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Benjani shares impact of Premier League coaching scheme

18 Apr 2024
Benjani, Plymouth

Former striker discusses his coaching journey after participating in the Premier League's Professional Player to Coach Scheme

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Professional Player to Coach Scheme

Former Portsmouth and Manchester City striker Benjani is one of the latest ex-players to participate in. the Professional Player to Coach Scheme (PPCS) – a joint programme between the Premier League, the Professional Footballers' Association and the English Football League designed to increase the number of black, Asian and minority ethnic players who transition into coaching.

The scheme, first introduced in 2020, provides six coaches per season with a 23-month intensive work placement at a Premier League or EFL club within the Academy or first team-environment.

Each coach works through a personal learning and development programme focusing on several key areas: physical performance and conditioning, recruitment, analysis, administration and coaching different age groups.

Speaking to VERSUS, Benjani, who is now working as an academy coach at Plymouth Argyle, discussed how his coaching career is preparing him for his goal of becoming national team manager of his nation Zimbabwe while paving the path for future generations of black and African coaches.

See: Learn more about the Professional Player to Coach Scheme


"It [coaching] means a lot. When I finished playing, I didn’t know what to do. I took my time, but I didn’t know if I’d find coaching as my passion. Eventually I found it and I’ve been enjoying it since.

"I think young players, whether at U18 level or younger, want to learn and listen. 

"Because of my experience of playing the game, they are able to tap into my knowledge. They know that I know what I’m talking about. Also, I played for over 20 coaches in my career. 

Benjani, Vidic

"I learned a lot about men and management of men. Harry Redknapp was a very specific style of manager but so were so many of my other managers.

Benjani, Redknapp

"I never saw myself becoming a coach. But when I went back home to Zimbabwe and saw the future of football, I started to see that much more could be done. I started questioning how I could give back to future generations and this is now what I do.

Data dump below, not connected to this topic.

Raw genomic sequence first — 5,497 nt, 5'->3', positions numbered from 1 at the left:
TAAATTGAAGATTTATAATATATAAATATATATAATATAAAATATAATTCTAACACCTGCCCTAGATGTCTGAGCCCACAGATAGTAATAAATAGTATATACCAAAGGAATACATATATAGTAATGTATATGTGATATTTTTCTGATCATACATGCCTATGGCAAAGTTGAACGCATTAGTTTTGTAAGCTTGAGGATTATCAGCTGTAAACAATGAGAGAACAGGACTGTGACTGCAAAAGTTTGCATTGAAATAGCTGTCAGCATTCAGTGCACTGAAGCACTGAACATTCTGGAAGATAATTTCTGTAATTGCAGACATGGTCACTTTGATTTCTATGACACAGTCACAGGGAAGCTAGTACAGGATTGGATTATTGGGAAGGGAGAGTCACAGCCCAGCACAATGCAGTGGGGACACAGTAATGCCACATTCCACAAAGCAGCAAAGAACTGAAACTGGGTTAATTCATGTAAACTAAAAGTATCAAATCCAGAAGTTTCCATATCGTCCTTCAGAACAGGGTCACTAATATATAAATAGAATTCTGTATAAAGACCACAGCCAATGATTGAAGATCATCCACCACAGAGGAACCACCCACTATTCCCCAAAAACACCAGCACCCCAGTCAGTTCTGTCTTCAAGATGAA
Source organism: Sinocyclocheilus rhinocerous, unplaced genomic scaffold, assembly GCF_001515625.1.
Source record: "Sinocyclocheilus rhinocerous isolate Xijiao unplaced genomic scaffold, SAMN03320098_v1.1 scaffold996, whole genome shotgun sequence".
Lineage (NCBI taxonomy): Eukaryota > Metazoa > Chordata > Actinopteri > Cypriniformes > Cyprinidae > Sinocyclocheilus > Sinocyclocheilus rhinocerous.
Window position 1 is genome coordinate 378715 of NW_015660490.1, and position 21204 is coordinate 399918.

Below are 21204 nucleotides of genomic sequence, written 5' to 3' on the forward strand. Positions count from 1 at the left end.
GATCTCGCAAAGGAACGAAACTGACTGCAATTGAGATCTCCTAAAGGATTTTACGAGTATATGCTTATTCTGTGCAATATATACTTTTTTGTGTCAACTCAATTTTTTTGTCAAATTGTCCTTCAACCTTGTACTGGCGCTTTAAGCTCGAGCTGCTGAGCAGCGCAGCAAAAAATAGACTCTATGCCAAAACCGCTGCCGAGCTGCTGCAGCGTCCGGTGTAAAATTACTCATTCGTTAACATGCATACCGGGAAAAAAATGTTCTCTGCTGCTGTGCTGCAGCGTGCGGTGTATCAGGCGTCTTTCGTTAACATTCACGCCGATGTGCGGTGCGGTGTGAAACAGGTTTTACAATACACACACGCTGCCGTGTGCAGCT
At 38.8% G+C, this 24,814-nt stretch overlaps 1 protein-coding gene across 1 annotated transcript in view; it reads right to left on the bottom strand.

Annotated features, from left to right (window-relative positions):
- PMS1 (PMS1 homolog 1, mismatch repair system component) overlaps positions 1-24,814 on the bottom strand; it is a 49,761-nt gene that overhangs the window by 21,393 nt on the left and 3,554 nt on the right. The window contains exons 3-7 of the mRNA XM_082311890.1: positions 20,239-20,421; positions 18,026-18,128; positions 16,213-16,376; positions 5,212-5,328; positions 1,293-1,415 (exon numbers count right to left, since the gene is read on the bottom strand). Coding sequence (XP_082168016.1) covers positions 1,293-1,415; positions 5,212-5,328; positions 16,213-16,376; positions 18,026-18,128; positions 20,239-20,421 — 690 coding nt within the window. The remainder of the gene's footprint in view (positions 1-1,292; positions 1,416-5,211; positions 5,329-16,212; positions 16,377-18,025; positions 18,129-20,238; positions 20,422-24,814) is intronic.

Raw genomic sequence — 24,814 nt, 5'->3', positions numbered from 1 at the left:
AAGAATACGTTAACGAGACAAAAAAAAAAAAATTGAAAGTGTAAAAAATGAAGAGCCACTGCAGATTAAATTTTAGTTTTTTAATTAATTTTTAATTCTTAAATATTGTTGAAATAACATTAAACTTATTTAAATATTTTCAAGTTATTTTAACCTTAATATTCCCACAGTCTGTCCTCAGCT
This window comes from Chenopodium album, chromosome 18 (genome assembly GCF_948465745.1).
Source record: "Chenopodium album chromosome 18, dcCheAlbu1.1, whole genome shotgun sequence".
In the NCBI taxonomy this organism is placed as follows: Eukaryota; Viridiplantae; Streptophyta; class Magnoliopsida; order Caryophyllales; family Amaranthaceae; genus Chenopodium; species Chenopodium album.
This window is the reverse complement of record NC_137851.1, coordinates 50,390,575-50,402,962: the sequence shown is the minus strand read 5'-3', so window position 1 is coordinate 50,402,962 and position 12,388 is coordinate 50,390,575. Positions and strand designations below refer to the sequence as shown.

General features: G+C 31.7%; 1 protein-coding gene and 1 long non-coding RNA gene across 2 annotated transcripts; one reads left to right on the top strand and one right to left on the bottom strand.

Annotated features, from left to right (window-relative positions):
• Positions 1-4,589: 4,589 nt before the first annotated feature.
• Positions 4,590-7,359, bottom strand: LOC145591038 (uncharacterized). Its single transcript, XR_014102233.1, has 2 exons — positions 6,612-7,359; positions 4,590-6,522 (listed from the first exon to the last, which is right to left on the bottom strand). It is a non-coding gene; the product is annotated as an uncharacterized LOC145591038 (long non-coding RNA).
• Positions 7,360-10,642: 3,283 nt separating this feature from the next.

"It’s always very difficult to break through as a coach. Particularly as a black African coach, the scheme has not only helped me with my confidence, but it’s helped me and so many other coaches get placed with teams.


"Growing up in Zimbabwe, I started off playing in the street and my career only really started taking off by the age of 15. A lot of my foundation was me figuring out myself. This is why I want to give back, so kids can have that knowledge. All the knowledge that is now out here can be given to them.

"Everyone wants to be successful. I have managed in my country but the goal in my coaching career is to go back home and finish this journey. 

"I want to be the Zimbabwean national team manager one day."

Impact of PL's coaching schemes

- Of 63 coaches to have progressed through the Premier League's inclusive coaching programmes, the PPCS or the Coach Inclusion and Diversity Scheme (CIDS), 56 (88 per cent) are in full-time employment with clubs. 
- All 25 coaches who have been supported through PPCS are employed as a coach in English professional football.  
- Of the 38 coaches who have been supported through the CIDS, 31 are employed in men’s English football, plus one in the Women's Super League and two more overseas.
- 45 clubs across the Premier League and EFL have engaged with either PPCS or CIDS. 
- 361 coaches are registered to the Coach Index (a self-registration system for coaches from underrepresented groups), with 72 clubs signed up to use the platform when recruiting.

Photography from VERSUS

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